Monday, August 3, 2009

Was it worth it? Yes. Was it free? No.

This week is "Free Week" on This Young Economist. That is, every post this week pertains to the notion of "free." If you haven't caught it, I'm giving away a free lunch for this week's poll. Vote on the poll and sign up for your chance at a free lunch. [link here: if you want to enter, there's a form] If anything else, it will be fun. And yes, I really am giving away $5 (I'll put everyone's entries into a numbered list, and then use's True Random Number Generator to select the winner). Now, onto today's post.

The free lunch concept dates back to the mid-19th century when saloons used them as a marketing gimmick:

Free lunches, often cold food but sometimes quite elaborate affairs, were provided for anyone who bought drink. This inducement wasn't popular with the temperance lobby and was also criticized for the same reason that others in the 20th century later introduced the TANSTAAFL idea to economic thinking, i.e. saloon customers always ended up paying for the food in the price of the drinks they were obliged to consume. Indeed, some saloon keepers were prosecuted for false advertising of free lunch as customers couldn't partake of it without first paying money to the saloon.

Indeed, even the original free lunches were not actually free. Patrons paid for the lunch through having some drinks at the saloon. That's one big reason that economists like to say that "there ain't no such thing as a free lunch." And, it's reason number one (of two) I like to give for why lunches ain't free:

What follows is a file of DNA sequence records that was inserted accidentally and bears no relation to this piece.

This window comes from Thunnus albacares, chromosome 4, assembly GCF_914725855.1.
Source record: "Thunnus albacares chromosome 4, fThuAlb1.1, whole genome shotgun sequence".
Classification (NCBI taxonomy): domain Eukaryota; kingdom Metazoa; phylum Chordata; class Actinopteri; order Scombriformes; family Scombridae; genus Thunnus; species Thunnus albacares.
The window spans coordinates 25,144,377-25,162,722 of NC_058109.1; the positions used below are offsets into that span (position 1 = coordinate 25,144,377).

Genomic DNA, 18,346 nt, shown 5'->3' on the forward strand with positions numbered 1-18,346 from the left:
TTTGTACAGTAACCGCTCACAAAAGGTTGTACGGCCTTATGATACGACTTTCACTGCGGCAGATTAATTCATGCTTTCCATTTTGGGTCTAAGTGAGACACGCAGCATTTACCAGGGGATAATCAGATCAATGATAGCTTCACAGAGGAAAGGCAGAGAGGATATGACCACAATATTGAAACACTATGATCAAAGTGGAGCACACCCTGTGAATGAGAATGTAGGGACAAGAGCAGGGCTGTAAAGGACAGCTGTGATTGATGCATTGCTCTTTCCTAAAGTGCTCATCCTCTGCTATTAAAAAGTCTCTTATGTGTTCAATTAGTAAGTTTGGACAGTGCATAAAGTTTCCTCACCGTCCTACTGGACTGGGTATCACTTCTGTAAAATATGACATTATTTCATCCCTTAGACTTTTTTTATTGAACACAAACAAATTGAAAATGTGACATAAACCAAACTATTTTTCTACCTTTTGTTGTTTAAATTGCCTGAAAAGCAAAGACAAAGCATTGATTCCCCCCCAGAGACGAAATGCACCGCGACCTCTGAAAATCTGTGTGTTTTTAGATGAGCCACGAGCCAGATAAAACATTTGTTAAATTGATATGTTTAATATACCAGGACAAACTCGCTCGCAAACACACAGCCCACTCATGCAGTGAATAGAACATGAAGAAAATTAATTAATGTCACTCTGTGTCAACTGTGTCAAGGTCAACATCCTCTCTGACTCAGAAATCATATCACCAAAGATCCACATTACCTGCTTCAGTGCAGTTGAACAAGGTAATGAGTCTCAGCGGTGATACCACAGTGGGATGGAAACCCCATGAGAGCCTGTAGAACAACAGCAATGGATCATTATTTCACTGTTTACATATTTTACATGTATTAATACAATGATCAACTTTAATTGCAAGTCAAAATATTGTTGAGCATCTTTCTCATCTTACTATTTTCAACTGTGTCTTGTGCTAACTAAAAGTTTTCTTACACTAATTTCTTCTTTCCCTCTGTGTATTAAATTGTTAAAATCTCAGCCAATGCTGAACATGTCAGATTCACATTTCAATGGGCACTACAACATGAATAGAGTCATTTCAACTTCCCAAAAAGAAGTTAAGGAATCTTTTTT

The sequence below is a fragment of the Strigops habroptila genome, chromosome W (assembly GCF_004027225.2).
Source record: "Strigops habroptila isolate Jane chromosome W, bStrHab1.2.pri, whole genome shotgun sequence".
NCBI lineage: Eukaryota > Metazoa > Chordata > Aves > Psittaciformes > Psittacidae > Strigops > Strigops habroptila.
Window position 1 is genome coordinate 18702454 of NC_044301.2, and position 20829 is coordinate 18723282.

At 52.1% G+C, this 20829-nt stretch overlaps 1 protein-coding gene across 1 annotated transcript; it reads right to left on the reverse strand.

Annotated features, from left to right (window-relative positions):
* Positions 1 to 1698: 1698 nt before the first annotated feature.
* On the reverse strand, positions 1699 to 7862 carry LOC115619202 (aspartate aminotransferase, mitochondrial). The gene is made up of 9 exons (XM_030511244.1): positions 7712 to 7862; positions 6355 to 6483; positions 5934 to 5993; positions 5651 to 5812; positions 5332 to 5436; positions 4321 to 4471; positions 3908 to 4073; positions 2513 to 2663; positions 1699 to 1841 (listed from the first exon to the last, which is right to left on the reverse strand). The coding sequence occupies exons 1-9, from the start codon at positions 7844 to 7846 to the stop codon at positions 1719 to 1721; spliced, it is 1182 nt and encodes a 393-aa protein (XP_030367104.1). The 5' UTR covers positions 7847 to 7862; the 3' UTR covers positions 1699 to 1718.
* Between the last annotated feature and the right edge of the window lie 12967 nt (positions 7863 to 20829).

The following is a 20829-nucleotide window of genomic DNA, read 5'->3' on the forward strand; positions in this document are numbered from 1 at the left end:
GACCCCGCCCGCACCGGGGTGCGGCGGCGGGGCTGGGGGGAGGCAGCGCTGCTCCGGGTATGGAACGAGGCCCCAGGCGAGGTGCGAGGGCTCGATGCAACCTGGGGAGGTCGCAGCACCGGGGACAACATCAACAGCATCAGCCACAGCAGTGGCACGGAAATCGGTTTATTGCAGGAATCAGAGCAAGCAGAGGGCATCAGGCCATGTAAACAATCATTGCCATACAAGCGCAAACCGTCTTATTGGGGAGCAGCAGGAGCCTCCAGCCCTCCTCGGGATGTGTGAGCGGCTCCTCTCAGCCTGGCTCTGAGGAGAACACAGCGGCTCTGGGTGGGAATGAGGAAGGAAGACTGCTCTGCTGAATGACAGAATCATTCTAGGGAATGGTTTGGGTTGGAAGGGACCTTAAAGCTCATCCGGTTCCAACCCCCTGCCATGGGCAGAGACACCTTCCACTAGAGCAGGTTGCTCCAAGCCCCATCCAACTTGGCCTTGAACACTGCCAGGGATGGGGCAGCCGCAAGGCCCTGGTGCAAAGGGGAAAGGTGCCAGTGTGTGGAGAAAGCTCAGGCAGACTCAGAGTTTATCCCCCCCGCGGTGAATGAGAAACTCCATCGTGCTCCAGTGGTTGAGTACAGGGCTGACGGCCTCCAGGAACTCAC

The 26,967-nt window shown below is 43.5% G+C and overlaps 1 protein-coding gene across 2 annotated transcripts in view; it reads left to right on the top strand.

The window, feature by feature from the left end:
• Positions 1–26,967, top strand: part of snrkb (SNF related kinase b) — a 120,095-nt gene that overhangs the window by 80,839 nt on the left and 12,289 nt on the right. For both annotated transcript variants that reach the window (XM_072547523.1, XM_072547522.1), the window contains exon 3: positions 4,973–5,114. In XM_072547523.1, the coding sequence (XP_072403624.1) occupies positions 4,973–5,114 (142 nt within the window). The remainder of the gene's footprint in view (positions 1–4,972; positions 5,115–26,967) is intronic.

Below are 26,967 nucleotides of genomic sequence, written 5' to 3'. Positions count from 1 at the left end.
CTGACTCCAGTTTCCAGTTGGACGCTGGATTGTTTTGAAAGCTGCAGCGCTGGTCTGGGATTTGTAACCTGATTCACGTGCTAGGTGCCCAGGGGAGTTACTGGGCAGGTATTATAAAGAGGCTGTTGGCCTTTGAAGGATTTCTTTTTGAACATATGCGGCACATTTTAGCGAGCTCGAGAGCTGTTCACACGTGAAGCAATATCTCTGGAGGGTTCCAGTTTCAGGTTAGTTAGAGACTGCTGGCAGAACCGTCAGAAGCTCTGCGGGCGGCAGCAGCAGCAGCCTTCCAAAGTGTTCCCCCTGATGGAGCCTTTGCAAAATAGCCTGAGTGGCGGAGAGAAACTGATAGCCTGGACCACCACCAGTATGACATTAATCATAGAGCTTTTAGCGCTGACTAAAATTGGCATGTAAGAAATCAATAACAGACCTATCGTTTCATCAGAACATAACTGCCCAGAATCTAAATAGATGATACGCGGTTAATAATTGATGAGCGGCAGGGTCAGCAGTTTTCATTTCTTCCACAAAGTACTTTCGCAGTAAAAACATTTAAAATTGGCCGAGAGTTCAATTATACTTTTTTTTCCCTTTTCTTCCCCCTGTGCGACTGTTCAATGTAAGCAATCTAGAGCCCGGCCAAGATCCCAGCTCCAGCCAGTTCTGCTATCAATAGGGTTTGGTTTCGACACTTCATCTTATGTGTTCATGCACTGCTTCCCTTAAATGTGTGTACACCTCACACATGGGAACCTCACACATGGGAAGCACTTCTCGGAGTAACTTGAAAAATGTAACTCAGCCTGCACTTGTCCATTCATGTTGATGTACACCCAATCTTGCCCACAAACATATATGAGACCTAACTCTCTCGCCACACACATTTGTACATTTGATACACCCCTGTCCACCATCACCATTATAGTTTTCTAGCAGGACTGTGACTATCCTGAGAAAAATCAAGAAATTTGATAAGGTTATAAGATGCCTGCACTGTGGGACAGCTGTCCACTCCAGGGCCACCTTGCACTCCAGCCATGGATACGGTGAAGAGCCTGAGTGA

1. With many zero marginal price schemes, there is often a catch. Take a personal example. When my wife and I went to Las Vegas, we were approached by a 6 ft 2 inch, 300-pound man in a bright red pin-striped suit. He had red shiny leather shoes to match. He offered us a free lunch, a gondola ride and a trip to the wax museum... if only he could talk to us about purchasing a timeshare condo. No obligation to buy.

Two hours later, after saying no 80 times, we got our coupons for lunch, the gondola ride, and the wax museum. We felt like paid for it.

2. Our time can always be put to a different use. And, that use has value. The idea is that we live in a world of tradeoffs. We simply do not have enough time to do all of the things we want to do in life. Therefore, everything we do has a cost. That cost is the value of the next best alternative. That's because if I don't partake in one activity, there's always my second best activity (and therein lies the opportunity cost).

Back to the Vegas gondola ride example. If we hadn't spent two hours listening to Mr. Red's sales pitch, we would have found something else to do. What's the value of that next best option? Given my inclination for playing blackjack and exploring strange places, the value we placed on that time was definitely not zero.

Nevertheless, we probably walked away from that sales table with more stories than if we played blackjack for two hours. And, the next time I see someone wearing a red pin-striped suit, I'll think of Vegas. That memory has to be worth something.

So, how did I feel about our "free lunch"? Was it worth it? Yes. Was it free? No.

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